Well, just because prosecco isn’t on tap at the local bar doesn’t mean you can’t make it your house wine. With warmer weather coming, it’s a perfectly refreshing drink, with its subtle flavors of green apple, flowers and minerals, its soft bubbles and relatively low alcohol content. And it’s a very affordable wine too: it’s possible to find a satisfying bottle for $8 to $20 at most wine shops. Some readily available brands include Mionetto, Zonin, Nino Franco, Zardetto and Bisol.

The most famous prosecco cocktail is the peachy Bellini created back in the late 1940s by Giuseppe Cipriani and served ever since at Harry’s Bar in Venice. You’ll find prosecco is one of the most sociable sparkling wines around, mixing and mingling quite easily with a range of spring and summer fruits and flavors. I’m sure prosecco cocktails with strawberries, honeydew melon, lemons and peaches created by me and some creative people who love to entertain will help you live a festive, dolce vita style spring.

Strawberry Smash
This variation on the mojito lets you mix strawberries with your favorite herb such as mint, basil, lemon verbena, cilantro, rosemary or thyme. Be sure to try the drink out before serving it friends to get the amount of herbs dialed in to your taste buds. It’s tasty with the alcohol or without; for a totally non-alcoholic drink, use sparkling water instead of the prosecco.

3 ripe organic strawberries, hulled and sliced
6 leaves of one fresh herb such as mint, basil, verbena, cilantro OR 1-inch section of fresh rosemary or thyme
1 ounce good white rum like 10 Cane or clean white gin like Bombay Sapphire
1 ounce all-natural sour mix (see note)
2 ounces prosecco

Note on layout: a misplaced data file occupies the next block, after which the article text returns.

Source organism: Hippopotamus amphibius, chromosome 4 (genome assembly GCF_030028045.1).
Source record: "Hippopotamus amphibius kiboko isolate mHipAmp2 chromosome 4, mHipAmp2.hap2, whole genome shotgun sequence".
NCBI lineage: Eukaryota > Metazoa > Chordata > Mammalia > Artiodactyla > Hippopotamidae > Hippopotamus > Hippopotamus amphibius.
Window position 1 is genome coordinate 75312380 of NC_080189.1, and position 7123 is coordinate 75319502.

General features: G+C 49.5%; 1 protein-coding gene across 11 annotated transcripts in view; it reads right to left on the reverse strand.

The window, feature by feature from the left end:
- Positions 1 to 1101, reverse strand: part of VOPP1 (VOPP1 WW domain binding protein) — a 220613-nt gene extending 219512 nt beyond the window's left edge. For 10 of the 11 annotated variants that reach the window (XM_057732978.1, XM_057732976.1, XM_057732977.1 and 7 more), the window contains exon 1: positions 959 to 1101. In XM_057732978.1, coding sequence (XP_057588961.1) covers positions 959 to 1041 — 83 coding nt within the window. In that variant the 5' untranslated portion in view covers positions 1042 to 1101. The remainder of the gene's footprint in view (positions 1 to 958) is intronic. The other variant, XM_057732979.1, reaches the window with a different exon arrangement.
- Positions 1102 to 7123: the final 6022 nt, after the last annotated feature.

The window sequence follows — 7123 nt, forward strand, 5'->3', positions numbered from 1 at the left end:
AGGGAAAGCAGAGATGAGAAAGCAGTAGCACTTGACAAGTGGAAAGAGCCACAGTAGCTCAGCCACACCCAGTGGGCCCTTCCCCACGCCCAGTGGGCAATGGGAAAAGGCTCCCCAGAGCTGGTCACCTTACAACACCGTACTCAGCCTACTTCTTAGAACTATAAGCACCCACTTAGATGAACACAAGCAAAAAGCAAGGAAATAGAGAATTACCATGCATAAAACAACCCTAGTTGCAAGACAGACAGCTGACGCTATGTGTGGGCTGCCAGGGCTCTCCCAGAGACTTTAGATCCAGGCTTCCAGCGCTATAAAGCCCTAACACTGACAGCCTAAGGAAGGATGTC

Add the strawberries and your selected herb to a rocks glass. Smash the strawberries and herbs gently with a muddler until the berries are a pulp and the herbs smell strong. Add the rum or gin if using and sour mix to the glass and give it a stir. Fill 3/4 full with ice. Top off with the prosecco. Garnish with a sprig of the herb you used.

Note: To create my all natural sour mix, mix 1 cup lemon and or lime juice with 1 cup sugar in a medium non-reactive saucepan. Heat over a low-medium flame, stirring to dissolve the sugar. When cool, pour syrup into a sterile glass bottle and refrigerate. Keeps for up to 2 weeks.

To make the vanilla simple syrup, add 1-1/2 cups water and 1 cup sugar to a medium saucepan. Heat over a low-medium flame, stirring to dissolve the sugar. Toss in a vanilla pod slit lengthwise. Lower the heat and simmer for 15 minutes. Turn off the heat and let the syrup cool. Remove the vanilla pods and set them aside. Pour the syrup in a sterile glass bottle. Keeps for up to 2 weeks.  (Once the vanilla pods are dry, bury them in your sugar cannister to make vanilla-scented sugar.)

By Maria Hunt, author of The Bubbly Bar: Champagne & Sparkling Wine Cocktails for Every Occasion